Plucked at the octave, 40Hz is some 12dB higher than 40 and strangely 120Hz is 6dB higher than 80.

There was more 40Hz than I expected but then the bass was far from new when I bought it 20years ago and it still has the same strings on it! A new set would I am sure be brighter(1kHz is 36dB down on 40!). Then the use of a pick will surely result in less LF?

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Re: Recording bass DI

Postby BJG145 » Wed May 23, 2012 7:02 pm

I know I'm being dense here but...

OK, so I've got this MTR DI-3 box which states that:

If needed, a second mono jack-to-jack lead can be connected from the Link socket to the input of a combo, so that the musician can monitor himself on stage or in the studio.

The balanced XLR Output socket (pin 2 hot) should be connected via a balanced 2 core screened lead to the stage box, or input socket of the mixer.


http://www.mtraudio.com/user_guides_current_di2&3.htm

The mixer has Mic XLR inputs and Line 1/4in inputs. So do I have to use an XLR -> Jack cable to go from the DI box to the Line input...? Or an XLR cable to go from the DI box to the Mic input? Or can I use a jack-to-jack to go from the Link socket on the DI box to the line input.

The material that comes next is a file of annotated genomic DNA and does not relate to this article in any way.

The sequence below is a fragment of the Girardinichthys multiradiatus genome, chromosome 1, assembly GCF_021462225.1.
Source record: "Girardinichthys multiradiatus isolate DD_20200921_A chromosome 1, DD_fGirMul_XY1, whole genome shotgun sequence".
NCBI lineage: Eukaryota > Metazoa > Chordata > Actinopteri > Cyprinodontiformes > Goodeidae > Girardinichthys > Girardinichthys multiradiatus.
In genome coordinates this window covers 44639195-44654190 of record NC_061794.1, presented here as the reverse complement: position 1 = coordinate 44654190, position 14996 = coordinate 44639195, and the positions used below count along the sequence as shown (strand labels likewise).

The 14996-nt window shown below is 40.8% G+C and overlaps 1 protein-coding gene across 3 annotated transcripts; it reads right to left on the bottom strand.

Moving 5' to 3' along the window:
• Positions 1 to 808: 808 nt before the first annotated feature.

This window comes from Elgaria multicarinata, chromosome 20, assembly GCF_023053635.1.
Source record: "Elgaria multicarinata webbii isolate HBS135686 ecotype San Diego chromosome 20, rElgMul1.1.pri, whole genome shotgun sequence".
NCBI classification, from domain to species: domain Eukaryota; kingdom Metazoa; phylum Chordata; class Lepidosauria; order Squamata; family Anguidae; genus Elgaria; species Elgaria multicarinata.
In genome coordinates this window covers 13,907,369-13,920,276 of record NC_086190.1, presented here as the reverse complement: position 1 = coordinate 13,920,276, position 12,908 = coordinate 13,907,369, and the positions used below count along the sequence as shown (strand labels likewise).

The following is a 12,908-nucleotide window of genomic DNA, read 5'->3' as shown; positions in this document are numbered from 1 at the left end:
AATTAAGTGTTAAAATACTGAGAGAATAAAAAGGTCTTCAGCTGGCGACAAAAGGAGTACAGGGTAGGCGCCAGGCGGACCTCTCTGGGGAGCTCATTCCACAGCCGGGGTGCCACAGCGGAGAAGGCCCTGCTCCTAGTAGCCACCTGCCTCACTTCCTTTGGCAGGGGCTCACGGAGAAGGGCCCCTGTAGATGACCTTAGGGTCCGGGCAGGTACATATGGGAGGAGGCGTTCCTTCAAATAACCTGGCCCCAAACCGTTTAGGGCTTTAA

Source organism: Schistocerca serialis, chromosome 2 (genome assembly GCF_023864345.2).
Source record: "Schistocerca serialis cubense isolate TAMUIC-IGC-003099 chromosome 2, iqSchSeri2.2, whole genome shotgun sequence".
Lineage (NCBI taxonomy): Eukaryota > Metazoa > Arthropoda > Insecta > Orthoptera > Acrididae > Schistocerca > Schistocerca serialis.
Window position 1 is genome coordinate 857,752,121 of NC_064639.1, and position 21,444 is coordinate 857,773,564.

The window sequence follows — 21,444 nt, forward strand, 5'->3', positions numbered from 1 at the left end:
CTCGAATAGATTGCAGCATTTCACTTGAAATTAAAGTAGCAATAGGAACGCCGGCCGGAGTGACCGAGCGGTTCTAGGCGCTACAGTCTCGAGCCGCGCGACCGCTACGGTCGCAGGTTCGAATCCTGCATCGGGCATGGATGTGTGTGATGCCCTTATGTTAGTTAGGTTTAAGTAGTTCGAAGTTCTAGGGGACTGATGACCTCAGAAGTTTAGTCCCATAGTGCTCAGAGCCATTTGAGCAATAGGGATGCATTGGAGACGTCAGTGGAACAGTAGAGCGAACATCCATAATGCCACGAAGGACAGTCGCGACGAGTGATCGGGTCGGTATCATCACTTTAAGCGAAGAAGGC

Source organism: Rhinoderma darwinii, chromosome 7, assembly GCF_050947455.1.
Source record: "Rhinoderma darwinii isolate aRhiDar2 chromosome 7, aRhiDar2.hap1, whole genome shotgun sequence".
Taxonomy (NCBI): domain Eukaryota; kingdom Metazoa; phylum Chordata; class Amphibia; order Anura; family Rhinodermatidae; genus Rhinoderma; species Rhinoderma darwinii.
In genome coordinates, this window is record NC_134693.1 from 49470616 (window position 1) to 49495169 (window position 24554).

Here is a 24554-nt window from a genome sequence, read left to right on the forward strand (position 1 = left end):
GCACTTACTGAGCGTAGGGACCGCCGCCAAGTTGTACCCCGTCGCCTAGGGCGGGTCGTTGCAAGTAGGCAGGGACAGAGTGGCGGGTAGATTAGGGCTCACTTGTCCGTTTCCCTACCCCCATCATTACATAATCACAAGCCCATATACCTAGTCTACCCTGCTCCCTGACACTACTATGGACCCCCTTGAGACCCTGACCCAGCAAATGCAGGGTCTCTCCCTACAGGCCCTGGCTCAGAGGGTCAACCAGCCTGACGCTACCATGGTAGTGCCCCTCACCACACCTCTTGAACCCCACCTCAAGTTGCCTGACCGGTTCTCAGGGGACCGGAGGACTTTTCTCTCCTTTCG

The DI box also has a ground-lift switch, which I'm guessing I don't need unless there's a problem, and a 0-20-40 three-way switch I'm not sure about which I guess I can just leave on 0.

I've never really got to grips with DI boxes. It's a mental block.
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Re: Recording bass DI

Postby Jack Ruston » Wed May 23, 2012 9:02 pm

Bass to DI with an instrument cable. Pad will depend. If the bass is active you might well need -20, but see how hot it is. DI output to mic amp in with an XLR cable, adjust gain for 0VU average in your DAW...depends on your calibration level, but be aware that DI'd basses and guitars are REALLY peaky, so be conservative. If you're adding 20 or 30 dB of gain at the mic amp and you're very hot in the DAW then click the pad down one more notch on the DI. You're balancing headroom against the noise that the mic amp introduces if you have to crank it too far round. Sometimes 20dB intervals can make you feel like you're in between the sweet spot. Don't worry too much.

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Re: Recording bass DI

Postby Imran500 » Sun May 27, 2012 7:30 pm

Use the Tech 21 VT Bass pedal straight into your desk and then into the Ampeg SVX bass sim. I use an active bass in this manner and you get an extremely good bass sound
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Re: Recording bass DI

Postby BJG145 » Mon May 28, 2012 11:21 am

(I was pleased with the results I got via the MTR. Thanks for the pointers.)